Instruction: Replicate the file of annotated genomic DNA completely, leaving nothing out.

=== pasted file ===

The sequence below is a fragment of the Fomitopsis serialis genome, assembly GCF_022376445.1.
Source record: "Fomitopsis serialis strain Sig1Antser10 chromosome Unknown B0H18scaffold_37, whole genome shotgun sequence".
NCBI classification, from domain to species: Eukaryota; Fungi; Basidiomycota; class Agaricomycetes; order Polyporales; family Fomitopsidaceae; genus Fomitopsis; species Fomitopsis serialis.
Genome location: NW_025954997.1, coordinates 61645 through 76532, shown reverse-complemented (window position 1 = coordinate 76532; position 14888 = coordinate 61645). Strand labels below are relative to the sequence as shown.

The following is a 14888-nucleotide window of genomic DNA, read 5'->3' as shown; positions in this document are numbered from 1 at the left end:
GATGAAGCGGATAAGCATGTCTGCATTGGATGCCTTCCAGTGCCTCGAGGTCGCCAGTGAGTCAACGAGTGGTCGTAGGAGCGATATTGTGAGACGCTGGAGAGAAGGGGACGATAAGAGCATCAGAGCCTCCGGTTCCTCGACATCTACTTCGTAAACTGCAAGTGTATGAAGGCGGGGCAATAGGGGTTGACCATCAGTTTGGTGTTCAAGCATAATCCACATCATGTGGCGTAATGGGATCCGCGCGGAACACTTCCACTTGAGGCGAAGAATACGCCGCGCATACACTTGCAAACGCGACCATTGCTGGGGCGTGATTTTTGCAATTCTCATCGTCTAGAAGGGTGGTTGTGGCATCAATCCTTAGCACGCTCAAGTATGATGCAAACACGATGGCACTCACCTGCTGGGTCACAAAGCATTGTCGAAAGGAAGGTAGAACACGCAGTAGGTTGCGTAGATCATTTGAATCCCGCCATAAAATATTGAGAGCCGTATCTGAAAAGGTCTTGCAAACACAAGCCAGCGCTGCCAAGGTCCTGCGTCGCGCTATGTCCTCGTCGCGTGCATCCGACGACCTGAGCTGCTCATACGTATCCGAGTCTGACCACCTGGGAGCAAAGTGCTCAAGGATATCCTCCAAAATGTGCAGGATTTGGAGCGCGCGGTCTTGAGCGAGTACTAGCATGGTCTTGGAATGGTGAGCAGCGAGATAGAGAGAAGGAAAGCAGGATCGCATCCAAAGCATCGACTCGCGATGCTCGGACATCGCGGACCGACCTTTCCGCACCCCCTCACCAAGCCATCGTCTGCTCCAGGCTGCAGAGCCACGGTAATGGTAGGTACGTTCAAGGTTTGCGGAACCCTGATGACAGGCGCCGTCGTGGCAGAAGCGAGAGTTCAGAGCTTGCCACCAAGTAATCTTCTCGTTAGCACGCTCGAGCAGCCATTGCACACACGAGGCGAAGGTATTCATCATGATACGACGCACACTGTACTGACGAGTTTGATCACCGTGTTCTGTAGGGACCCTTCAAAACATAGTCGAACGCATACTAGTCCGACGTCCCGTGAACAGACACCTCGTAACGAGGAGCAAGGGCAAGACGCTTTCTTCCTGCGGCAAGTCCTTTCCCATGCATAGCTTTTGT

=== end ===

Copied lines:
The sequence below is a fragment of the Fomitopsis serialis genome, assembly GCF_022376445.1.
Source record: "Fomitopsis serialis strain Sig1Antser10 chromosome Unknown B0H18scaffold_37, whole genome shotgun sequence".
NCBI classification, from domain to species: Eukaryota; Fungi; Basidiomycota; class Agaricomycetes; order Polyporales; family Fomitopsidaceae; genus Fomitopsis; species Fomitopsis serialis.
Genome location: NW_025954997.1, coordinates 61645 through 76532, shown reverse-complemented (window position 1 = coordinate 76532; position 14888 = coordinate 61645). Strand labels below are relative to the sequence as shown.

The following is a 14888-nucleotide window of genomic DNA, read 5'->3' as shown; positions in this document are numbered from 1 at the left end:
GATGAAGCGGATAAGCATGTCTGCATTGGATGCCTTCCAGTGCCTCGAGGTCGCCAGTGAGTCAACGAGTGGTCGTAGGAGCGATATTGTGAGACGCTGGAGAGAAGGGGACGATAAGAGCATCAGAGCCTCCGGTTCCTCGACATCTACTTCGTAAACTGCAAGTGTATGAAGGCGGGGCAATAGGGGTTGACCATCAGTTTGGTGTTCAAGCATAATCCACATCATGTGGCGTAATGGGATCCGCGCGGAACACTTCCACTTGAGGCGAAGAATACGCCGCGCATACACTTGCAAACGCGACCATTGCTGGGGCGTGATTTTTGCAATTCTCATCGTCTAGAAGGGTGGTTGTGGCATCAATCCTTAGCACGCTCAAGTATGATGCAAACACGATGGCACTCACCTGCTGGGTCACAAAGCATTGTCGAAAGGAAGGTAGAACACGCAGTAGGTTGCGTAGATCATTTGAATCCCGCCATAAAATATTGAGAGCCGTATCTGAAAAGGTCTTGCAAACACAAGCCAGCGCTGCCAAGGTCCTGCGTCGCGCTATGTCCTCGTCGCGTGCATCCGACGACCTGAGCTGCTCATACGTATCCGAGTCTGACCACCTGGGAGCAAAGTGCTCAAGGATATCCTCCAAAATGTGCAGGATTTGGAGCGCGCGGTCTTGAGCGAGTACTAGCATGGTCTTGGAATGGTGAGCAGCGAGATAGAGAGAAGGAAAGCAGGATCGCATCCAAAGCATCGACTCGCGATGCTCGGACATCGCGGACCGACCTTTCCGCACCCCCTCACCAAGCCATCGTCTGCTCCAGGCTGCAGAGCCACGGTAATGGTAGGTACGTTCAAGGTTTGCGGAACCCTGATGACAGGCGCCGTCGTGGCAGAAGCGAGAGTTCAGAGCTTGCCACCAAGTAATCTTCTCGTTAGCACGCTCGAGCAGCCATTGCACACACGAGGCGAAGGTATTCATCATGATACGACGCACACTGTACTGACGAGTTTGATCACCGTGTTCTGTAGGGACCCTTCAAAACATAGTCGAACGCATACTAGTCCGACGTCCCGTGAACAGACACCTCGTAACGAGGAGCAAGGGCAAGACGCTTTCTTCCTGCGGCAAGTCCTTTCCCATGCATAGCTTTTGT